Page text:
Cerebral (Brain) Tumours
Brain tumours develop due to uncontrolled division of cells which leads to the formation of a mass. It is often the supportive cells of the brain, which are called glia, that predominate in this process.
Brain tumours cause symptoms by increasing pressure inside the cranial cavity, by pushing and stretching the adjacent brain tissue, or by invading and destroying functioning brain tissue.
Some of the commonest symptoms include headache, nausea, vomiting, seizures, limb weakness or personality change.
Brain tumours are categorised depending on the origin of the cell that produces the tumour.
These tumours have been categorised by the World Health Organisation (WHO) into four categories (I-IV) based on the histological characteristics of the tumour. Generally speaking, the higher the WHO category, the more aggressively the tumour will behave.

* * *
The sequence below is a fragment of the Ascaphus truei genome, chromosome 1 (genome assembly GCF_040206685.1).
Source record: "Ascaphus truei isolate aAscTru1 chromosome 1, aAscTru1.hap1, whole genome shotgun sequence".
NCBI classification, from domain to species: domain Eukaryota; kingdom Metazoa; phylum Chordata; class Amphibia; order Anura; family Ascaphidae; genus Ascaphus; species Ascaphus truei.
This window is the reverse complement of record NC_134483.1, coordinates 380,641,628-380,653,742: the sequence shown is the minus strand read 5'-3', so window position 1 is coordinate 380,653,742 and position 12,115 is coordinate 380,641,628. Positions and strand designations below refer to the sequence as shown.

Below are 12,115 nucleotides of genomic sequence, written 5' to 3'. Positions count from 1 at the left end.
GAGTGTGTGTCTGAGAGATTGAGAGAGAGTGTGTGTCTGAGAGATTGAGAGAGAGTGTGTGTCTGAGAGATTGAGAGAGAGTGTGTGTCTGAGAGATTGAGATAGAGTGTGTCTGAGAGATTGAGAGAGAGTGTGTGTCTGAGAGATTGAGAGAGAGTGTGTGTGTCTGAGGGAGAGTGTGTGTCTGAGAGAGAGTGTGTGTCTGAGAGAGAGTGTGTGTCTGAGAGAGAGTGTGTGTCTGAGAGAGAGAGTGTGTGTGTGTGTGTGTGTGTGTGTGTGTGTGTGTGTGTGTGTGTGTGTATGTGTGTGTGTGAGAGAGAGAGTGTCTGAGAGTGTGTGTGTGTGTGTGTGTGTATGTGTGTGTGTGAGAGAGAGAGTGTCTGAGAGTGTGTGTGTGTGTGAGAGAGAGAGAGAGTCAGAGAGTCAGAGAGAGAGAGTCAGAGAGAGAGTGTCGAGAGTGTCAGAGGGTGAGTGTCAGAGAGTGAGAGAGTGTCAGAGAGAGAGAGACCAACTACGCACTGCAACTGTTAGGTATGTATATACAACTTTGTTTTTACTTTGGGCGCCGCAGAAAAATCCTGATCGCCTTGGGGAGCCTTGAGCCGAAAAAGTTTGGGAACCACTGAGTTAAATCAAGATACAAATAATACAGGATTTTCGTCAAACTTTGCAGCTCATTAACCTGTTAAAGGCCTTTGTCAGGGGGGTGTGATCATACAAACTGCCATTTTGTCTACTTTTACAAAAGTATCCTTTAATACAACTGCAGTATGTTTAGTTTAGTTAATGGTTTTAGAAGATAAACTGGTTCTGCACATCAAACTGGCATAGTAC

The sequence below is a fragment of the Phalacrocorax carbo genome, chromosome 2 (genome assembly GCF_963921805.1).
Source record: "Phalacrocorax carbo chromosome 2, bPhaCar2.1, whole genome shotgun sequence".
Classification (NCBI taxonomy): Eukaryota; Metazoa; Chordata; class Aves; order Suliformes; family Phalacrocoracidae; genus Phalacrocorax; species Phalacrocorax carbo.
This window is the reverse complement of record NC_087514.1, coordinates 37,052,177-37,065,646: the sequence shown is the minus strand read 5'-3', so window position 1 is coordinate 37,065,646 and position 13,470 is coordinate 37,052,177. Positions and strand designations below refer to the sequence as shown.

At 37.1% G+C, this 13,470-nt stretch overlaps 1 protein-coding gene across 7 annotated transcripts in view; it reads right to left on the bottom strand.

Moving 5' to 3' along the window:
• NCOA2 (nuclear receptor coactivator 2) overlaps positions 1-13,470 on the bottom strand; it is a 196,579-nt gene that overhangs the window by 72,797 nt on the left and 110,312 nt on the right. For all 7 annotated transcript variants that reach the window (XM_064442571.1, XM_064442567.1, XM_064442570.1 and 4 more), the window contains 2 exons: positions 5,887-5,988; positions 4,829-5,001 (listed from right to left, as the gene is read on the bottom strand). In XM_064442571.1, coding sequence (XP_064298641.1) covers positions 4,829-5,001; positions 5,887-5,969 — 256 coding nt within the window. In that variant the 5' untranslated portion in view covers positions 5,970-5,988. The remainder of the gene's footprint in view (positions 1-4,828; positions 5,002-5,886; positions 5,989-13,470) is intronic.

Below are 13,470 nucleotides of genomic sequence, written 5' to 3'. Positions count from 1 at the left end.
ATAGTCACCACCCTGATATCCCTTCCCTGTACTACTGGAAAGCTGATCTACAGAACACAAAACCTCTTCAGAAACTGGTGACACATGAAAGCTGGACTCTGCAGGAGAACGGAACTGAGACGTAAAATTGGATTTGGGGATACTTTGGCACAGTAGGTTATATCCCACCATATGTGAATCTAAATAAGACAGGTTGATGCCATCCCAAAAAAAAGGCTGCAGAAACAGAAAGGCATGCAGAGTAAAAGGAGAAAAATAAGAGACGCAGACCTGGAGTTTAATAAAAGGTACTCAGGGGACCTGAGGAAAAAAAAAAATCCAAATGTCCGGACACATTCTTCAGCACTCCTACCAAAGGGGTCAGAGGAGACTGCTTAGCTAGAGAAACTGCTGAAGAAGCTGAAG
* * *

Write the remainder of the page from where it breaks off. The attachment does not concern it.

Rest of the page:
In Australia, about 1800 adults are diagnosed with brain tumours each year. This will increase to more than 2000 by year 2020, as a result of the aging of the population.
Most people are diagnosed in the sixth decade of their lives and, unfortunately, the majority of these tumours are WHO grade IV tumours with aggressive growth potential.
A diagnosis of brain tumour can be the most traumatising event in anyone’s life. Although there is extensive information available via various means on cerebral tumours, it is important to understand that everyone’s situation will be different and unique.
It is important that you receive the optimal advice and expert treatment by an experienced team. Specialists at Neurosurgery Tasmania have extensive experience in treating patients with brain tumours, and work closely with radiation and medical oncologists amongst other specialists, to optimise treatment for patients diagnosed with brain tumour.